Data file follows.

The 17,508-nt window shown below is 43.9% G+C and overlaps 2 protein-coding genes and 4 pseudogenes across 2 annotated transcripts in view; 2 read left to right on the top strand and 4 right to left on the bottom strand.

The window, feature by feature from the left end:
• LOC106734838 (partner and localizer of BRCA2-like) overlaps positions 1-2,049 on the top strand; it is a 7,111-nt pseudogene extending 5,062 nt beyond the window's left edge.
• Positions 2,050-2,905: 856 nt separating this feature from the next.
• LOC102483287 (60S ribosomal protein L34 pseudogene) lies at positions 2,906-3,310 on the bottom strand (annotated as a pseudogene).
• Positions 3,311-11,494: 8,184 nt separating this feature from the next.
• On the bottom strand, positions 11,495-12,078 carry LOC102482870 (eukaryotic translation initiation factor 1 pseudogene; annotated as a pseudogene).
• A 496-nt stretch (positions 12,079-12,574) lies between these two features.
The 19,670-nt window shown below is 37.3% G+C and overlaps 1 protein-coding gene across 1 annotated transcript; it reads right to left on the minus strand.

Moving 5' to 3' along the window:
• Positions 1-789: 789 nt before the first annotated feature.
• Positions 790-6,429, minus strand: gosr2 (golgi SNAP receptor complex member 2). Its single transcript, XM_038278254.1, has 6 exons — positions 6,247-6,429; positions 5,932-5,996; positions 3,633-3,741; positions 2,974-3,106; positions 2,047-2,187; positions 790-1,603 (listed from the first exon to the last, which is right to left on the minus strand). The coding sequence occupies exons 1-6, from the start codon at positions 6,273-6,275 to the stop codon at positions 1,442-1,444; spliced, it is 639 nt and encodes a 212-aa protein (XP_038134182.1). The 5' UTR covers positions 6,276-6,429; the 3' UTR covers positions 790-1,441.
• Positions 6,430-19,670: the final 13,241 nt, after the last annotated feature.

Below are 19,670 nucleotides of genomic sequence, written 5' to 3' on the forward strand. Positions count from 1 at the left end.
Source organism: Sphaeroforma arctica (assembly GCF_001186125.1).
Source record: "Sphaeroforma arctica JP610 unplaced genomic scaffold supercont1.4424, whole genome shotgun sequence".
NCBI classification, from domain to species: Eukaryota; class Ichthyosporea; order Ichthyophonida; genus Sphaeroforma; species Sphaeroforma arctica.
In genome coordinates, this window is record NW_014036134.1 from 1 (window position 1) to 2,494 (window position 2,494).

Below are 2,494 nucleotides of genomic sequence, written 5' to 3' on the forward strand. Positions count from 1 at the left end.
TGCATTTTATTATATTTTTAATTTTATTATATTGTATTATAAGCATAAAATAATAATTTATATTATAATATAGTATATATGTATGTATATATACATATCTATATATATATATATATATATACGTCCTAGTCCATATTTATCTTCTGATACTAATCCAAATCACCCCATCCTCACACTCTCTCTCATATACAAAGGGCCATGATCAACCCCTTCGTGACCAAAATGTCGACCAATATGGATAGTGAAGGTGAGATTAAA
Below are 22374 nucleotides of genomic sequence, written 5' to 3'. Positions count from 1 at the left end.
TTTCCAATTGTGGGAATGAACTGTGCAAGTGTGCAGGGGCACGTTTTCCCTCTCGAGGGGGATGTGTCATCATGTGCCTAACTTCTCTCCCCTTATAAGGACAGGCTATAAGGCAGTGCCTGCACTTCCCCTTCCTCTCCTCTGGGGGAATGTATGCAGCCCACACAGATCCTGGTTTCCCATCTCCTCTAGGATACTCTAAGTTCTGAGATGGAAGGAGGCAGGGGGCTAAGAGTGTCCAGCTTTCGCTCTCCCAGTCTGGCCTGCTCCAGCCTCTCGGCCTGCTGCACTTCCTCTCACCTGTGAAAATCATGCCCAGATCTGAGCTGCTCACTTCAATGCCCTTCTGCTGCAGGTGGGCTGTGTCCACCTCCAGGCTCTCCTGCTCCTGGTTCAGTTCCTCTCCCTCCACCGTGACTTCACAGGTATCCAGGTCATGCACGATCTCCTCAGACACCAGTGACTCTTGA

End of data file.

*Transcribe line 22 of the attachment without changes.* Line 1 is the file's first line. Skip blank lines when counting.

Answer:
TTTCCAATTGTGGGAATGAACTGTGCAAGTGTGCAGGGGCACGTTTTCCCTCTCGAGGGGGATGTGTCATCATGTGCCTAACTTCTCTCCCCTTATAAGGACAGGCTATAAGGCAGTGCCTGCACTTCCCCTTCCTCTCCTCTGGGGGAATGTATGCAGCCCACACAGATCCTGGTTTCCCATCTCCTCTAGGATACTCTAAGTTCTGAGATGGAAGGAGGCAGGGGGCTAAGAGTGTCCAGCTTTCGCTCTCCCAGTCTGGCCTGCTCCAGCCTCTCGGCCTGCTGCACTTCCTCTCACCTGTGAAAATCATGCCCAGATCTGAGCTGCTCACTTCAATGCCCTTCTGCTGCAGGTGGGCTGTGTCCACCTCCAGGCTCTCCTGCTCCTGGTTCAGTTCCTCTCCCTCCACCGTGACTTCACAGGTATCCAGGTCATGCACGATCTCCTCAGACACCAGTGACTCTTGA